The Newton County Board of Commissioners approved a spending freeze at their Tuesday night meeting, effectively resulting in a de facto transfer of power from the county chairman to a majority of the board.
The motion for the spending freeze — which is in place until June 30 and excludes legal services, emergency services, public safety, special projects, day-to-day operations and the departments of constitutional officers — was proposed by District 5 Commissioner Tim Fleming, a Republican, and seconded by District 4 Commissioner J.C. Henderson, a Democrat.
District 2 Commissioner Earnest Simmons, a Democrat, also voted for the measure. District 1 Commissioner Mort Ewing and District 3 Commissioner Nancy Schulz voted against it.
Prior to Tuesday’s vote, the office of county chair — now held by Kathy Morgan — and all county department heads had the ability to approve expenditures up to $20,000. That spending power has now been lowered to $10,000. All expenditures greater than $10,000 must now come before the board for a vote.
Fleming said he proposed the spending freeze because of the precarious state of the county’s finances.
"I feel like we need to ensure the citizens of Newton County that the Board of Commissioners are spending their tax dollars wisely," Fleming said.
Due to a decline in property tax revenues, the county is faced with an estimated 6 percent budget shortfall, according to Newton County Finance Director Marcia Allen. The board approved the spending freeze over the recommendations of Allen and over the protestations of Ewing. County Administrative Officer John Middleton, who is closely involved in the day-to-day operations of the county and its finances, has been out ill since December and Allen said she did not know if he had been consulted about the spending freeze.
Due to the exclusion of legal services, emergency services, public safety, special projects, etc. the spending freeze actually affects only a small portion of the county’s operating budget – that which comes under the purview of the county chair. Public safety alone consumed 45 percent of the county’s Fiscal Year 2009 budget.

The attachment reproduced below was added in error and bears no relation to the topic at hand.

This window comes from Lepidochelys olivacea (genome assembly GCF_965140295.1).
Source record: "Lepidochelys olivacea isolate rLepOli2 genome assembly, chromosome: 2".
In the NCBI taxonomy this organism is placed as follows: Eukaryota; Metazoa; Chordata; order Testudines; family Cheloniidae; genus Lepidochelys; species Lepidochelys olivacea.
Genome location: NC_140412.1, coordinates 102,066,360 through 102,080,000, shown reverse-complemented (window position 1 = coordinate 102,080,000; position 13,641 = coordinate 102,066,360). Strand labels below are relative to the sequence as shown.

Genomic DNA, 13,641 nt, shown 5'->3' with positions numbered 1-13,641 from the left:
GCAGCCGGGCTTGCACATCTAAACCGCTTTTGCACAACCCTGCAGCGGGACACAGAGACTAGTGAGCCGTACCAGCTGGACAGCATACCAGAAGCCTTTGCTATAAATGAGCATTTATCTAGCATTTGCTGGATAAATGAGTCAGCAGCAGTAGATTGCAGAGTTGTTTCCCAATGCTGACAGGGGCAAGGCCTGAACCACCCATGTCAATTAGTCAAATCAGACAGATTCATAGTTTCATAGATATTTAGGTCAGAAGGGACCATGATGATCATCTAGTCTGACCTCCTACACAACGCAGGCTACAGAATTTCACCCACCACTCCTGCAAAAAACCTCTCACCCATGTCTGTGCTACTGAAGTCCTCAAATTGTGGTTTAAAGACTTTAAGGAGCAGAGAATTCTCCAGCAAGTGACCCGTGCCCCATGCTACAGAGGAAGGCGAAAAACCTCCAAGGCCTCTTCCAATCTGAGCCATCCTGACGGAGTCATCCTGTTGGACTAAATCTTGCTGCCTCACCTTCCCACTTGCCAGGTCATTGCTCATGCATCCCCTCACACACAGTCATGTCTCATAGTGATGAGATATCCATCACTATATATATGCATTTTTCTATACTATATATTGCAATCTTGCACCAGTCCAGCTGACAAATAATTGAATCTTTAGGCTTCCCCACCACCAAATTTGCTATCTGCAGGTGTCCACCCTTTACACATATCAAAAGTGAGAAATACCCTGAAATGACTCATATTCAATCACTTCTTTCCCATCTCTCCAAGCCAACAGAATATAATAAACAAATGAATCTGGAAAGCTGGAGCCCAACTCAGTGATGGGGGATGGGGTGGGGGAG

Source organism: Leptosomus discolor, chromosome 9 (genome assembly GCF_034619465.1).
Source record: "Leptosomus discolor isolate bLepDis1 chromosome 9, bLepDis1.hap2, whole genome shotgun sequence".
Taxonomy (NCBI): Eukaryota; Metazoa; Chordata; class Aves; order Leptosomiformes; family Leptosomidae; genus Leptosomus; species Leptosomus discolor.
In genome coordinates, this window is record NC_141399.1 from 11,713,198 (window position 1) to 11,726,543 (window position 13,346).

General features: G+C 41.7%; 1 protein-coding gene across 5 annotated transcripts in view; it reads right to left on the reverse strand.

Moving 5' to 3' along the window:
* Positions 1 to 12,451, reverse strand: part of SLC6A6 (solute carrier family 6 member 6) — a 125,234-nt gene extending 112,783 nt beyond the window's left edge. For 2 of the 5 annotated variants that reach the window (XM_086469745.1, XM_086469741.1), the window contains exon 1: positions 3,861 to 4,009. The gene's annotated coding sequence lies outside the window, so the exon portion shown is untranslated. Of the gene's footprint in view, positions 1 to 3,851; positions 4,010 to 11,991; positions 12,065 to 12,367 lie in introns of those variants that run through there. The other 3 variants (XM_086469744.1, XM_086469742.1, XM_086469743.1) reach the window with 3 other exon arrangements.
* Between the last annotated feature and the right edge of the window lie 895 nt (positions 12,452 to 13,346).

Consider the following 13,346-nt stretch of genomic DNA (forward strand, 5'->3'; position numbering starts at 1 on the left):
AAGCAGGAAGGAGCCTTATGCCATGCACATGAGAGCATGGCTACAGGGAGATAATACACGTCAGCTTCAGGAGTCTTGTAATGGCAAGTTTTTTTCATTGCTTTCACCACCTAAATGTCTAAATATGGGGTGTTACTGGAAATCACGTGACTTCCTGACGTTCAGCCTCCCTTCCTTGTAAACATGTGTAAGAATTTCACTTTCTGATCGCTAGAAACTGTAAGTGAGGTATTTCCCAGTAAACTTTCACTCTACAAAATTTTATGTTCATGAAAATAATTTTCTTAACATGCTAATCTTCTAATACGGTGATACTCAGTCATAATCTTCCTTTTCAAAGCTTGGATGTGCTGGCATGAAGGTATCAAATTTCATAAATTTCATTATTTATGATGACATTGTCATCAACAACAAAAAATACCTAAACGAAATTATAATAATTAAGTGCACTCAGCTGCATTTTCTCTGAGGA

Fleming said the spending freeze "isn’t targeted towards anybody. This is just a policy that the board has put in place to show our citizens of the county that we are the watchdogs of the taxpayers’ dollar."
He added, "This is not taking any powers away. This is not stepping on any toes. We set the policy and the chairman carries it out and that is how the board of commissioners is established."
Allen said she recommended that the board delay passing the spending freeze until after a work session is held later this month when they would be given more in-depth information on the state of the county’s finances.
Fleming said he sat down with Allen for several hours prior to being sworn in to go over the county’s budget.
"I did my homework as well as I think most other commissioners did," Fleming said.
Allen said she did not discuss the spending freeze with any of the commissioners prior to its passage.
Ewing said he objected to the spending freeze because of its timing and because he felt he did not have enough information to vote on it.
"We had a work session on January 13… and there were a number of issues discussed at that work session and the board agreed that we needed more information before decisions could be made about a number of subjects …and that we would not put those issues on the agenda until after we had [another] work session," Ewing said.
Though no votes take place at work sessions, Ewing said he understood there was an informal agreement in place and that the board would hold off on voting on a spending freeze until after the work session later this month.
"My position was that I try to be a gentleman in all cases and we had a ladies and gentlemen’s agreement that we would not vote on those issues until we had more information, so I was holding up my end of the agreement," Ewing said.
Ewing said he also questioned why so many big expenditure areas such as public safety and legal services were excluded from the spending limit, which he said makes it less effective.
"Nobody had the answer to that question Tuesday night," Ewing said. "If you look at what they voted for as it relates to the total budget, it’s a very minute part. It may sound great to have a spending freeze, but it really doesn’t do much and that’s what bothered me about it."
Prior to passing a spending freeze Ewing said he thought the BOC should have held a joint meeting with all constitutional officers and all elected officials to discuss the issue and come to an agreement on it.
"It needs to be a joint-effort by everybody," he said.
In other BOC news:
The board also approved a hiring freeze that will be in effect until June 30.
Henderson proposed the motion, which was seconded by Simmons. Fleming joined with the two men in approving the hiring freeze. Opposing it were Schulz and Ewing.
An informal hiring freeze had already been in place for the county for much of 2008, resulting in a number of vacancies.
Henderson said he proposed the motion because "I wanted to go ahead and start looking at ways of saving money. I’d rather be proactive than reactive."